A few years ago, I was trying a private racketeering case to a federal jury (and I think that our firm still may be the only private law firm to obtain a plaintiff’s verdict on a RICO claim in decades). The trial went on for something like three weeks, and we had to present well over a thousand exhibits. Thankfully, one of our firm’s excellent analysts and I had a procedure where she would put up this or that exhibit fairly smoothly. I would be examining a witness when I’d say, “Can I ask Ms. X to put up Exhibit 23?” and she would immediately have it up for the judge, witness, and jury. We worked out the general flow and order before, and I would know when to pause so it went smoothly (the way juries expect after seeing so many movies about trials).
It didn’t go so smoothly for my adversary.
The several trial lawyers on the other side, one in particular, were good. But they were a bit old school. They used the overhead projector (Elmo) that most courts have, and it went fine enough (though there was some delay as papers fell or got out of order). However, at one point my adversary — a charming guy — was at the projector and had forgotten an exhibit he wanted to ask questions about. The exhibit was already in evidence. Realizing he didn’t have the document he said, with a smile, “You know, this is something I’ve been wanting to say for days. Can I ask Ms. X to put up Exhibit 23?” Before my colleague could even prepare the exhibit, the judge — who is out of central casting for what a judge should look and sound like — boomed, “No way. You have your own exhibits. Use them.” The charming adversary was soon joined by one of his colleagues, but between the two of them they couldn’t find the exhibit. And the judge continued to criticize them for wasting the jury’s time. It was not a good look, to put it mildly.
As noted, we won that RICO trial. Did we win because we were incredibly organized, and our adversaries weren’t? No and yes. I don’t think it was just our organization. But if we weren’t as organized, I frankly could not see how we would have won. We kept a dozen jurors sufficiently engaged for the better part of a month so that they could fairly render a verdict (they deliberated for a few days, poring over testimony and exhibits). As plaintiffs with the burden, and, as we know at our firm, in a terribly complex dispute like that one, where we have to present several years worth of evidence, and testimony from a gaggle of witnesses, you must be organized. Or you die.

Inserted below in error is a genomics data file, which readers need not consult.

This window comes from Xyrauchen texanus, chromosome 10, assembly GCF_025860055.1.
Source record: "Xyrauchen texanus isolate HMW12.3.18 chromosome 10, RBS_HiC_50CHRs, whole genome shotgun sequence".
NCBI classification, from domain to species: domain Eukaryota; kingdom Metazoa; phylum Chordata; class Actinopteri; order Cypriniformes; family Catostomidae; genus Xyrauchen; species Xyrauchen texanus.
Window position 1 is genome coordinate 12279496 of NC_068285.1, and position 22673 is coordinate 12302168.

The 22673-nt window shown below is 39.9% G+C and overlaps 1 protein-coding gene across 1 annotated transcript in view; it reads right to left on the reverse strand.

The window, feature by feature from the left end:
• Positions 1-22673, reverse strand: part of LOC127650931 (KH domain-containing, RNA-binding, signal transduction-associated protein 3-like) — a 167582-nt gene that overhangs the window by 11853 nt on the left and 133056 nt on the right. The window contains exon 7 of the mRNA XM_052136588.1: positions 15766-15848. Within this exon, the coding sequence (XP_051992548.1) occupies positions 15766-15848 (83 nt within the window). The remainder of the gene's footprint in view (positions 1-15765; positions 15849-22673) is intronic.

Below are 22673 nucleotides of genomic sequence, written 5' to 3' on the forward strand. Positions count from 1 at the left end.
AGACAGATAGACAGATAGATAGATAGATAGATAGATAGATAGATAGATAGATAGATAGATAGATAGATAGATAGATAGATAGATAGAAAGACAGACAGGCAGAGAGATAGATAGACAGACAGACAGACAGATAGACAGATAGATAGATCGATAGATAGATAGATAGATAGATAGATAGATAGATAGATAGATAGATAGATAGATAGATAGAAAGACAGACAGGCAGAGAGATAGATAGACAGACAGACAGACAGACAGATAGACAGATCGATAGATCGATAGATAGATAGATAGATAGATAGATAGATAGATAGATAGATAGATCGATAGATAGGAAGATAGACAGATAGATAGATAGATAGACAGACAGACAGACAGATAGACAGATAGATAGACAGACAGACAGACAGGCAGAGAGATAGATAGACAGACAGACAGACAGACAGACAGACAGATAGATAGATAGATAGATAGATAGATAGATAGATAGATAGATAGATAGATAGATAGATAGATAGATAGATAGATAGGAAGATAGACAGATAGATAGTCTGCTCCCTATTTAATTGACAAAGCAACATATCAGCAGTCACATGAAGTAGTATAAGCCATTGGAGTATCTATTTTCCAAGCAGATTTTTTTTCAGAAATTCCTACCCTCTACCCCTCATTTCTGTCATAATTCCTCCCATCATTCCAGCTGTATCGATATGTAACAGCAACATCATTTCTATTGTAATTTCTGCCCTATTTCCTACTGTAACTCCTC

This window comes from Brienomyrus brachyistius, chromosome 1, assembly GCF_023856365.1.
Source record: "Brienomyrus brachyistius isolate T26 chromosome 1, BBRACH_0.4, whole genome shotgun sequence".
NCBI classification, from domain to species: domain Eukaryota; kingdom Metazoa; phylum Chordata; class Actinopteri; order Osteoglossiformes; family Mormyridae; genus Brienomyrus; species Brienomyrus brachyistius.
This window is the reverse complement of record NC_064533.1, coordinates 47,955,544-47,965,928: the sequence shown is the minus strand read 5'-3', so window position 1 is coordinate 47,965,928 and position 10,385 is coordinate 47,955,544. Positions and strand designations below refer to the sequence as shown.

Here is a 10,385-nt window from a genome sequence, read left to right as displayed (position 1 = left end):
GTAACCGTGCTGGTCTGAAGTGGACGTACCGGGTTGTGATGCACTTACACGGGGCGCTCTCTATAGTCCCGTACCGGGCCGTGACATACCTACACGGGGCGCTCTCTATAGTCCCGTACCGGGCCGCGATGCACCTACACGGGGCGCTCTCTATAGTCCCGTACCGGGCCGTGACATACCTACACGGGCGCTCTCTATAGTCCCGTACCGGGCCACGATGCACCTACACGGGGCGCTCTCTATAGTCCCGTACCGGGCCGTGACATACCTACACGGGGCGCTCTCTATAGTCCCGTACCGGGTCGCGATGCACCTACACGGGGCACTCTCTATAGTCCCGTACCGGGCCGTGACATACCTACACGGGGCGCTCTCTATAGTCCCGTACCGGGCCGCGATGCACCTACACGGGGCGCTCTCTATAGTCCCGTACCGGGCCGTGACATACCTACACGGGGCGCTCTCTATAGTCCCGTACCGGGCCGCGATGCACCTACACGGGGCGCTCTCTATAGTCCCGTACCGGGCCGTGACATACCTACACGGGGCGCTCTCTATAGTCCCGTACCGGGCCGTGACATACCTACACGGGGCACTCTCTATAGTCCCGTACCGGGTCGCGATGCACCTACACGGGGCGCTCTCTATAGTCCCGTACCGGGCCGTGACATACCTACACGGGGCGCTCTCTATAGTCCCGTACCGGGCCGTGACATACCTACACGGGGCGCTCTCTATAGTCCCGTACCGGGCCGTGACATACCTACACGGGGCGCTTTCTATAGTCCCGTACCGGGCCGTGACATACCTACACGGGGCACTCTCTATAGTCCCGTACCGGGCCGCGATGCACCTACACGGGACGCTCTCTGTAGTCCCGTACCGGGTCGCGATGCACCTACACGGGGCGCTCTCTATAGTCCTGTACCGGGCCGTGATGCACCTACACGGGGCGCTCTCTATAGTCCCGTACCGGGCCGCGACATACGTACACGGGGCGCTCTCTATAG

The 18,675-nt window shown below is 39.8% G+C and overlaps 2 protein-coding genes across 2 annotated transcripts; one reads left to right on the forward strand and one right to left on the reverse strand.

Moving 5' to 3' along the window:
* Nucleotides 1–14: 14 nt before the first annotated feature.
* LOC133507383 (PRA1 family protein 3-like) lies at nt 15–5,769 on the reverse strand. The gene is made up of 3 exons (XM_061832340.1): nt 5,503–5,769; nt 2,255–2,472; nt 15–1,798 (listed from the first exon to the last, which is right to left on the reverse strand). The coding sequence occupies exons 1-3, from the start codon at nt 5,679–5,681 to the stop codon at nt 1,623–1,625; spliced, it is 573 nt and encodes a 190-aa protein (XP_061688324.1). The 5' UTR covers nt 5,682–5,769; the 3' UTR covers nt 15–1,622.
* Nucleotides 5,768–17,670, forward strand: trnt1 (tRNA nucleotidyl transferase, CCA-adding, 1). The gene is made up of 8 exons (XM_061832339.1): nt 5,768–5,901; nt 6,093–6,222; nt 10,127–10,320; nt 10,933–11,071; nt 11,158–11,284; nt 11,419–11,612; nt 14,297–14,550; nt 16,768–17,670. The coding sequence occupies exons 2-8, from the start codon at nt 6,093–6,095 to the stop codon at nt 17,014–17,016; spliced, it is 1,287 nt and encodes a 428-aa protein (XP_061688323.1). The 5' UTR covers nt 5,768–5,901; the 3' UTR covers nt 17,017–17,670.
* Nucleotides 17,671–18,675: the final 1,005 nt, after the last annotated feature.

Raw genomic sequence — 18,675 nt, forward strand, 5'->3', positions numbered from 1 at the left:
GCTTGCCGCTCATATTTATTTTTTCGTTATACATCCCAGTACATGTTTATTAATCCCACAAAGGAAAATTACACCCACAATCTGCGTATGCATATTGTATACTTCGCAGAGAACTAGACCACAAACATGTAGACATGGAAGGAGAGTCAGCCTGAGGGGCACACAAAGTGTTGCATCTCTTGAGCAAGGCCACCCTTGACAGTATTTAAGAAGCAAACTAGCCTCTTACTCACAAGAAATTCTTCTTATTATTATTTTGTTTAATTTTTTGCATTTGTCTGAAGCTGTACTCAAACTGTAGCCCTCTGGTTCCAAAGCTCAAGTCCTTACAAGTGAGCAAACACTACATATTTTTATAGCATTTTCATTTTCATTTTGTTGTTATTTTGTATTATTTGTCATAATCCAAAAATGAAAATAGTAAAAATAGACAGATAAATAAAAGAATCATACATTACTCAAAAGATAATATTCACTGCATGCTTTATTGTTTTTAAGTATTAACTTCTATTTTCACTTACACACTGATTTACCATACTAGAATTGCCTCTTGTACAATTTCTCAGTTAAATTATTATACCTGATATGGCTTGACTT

But beyond adding this to the list of things that they don’t teach you in law school about how to be a litigator, the point is that this fairly boring, unglamorous organizational and administrative work is essential to being a successful trial lawyer and winning for your clients. It need not be as dramatic as this example. You need your admin ducks in a row as well with document and data management, with communication organization, sharing of information, recording hours, tracking expenses, ensuring you have the printer, e-discovery staff, or hotels when you have an evidentiary hearing — the list goes on. And none of it sounds all that lawyerly but handling it well is key to a lawyer’s success.
When you read To Kill a Mockingbird, you might have been inspired or enthralled. You likely didn’t think of how Atticus Finch organized the exhibits he would use for cross examination. But Finch did, and you need to pay attention to those kinds of administrative details if you want to win for clients.
John Balestriere is an entrepreneurial trial lawyer who founded his firm after working as a prosecutor and litigator at a small firm. He is a partner at trial and investigations law firm Balestriere Fariello in New York, where he and his colleagues represent domestic and international clients in litigation, arbitration, appeals, and investigations. You can reach him by email at firstname.lastname@example.org.
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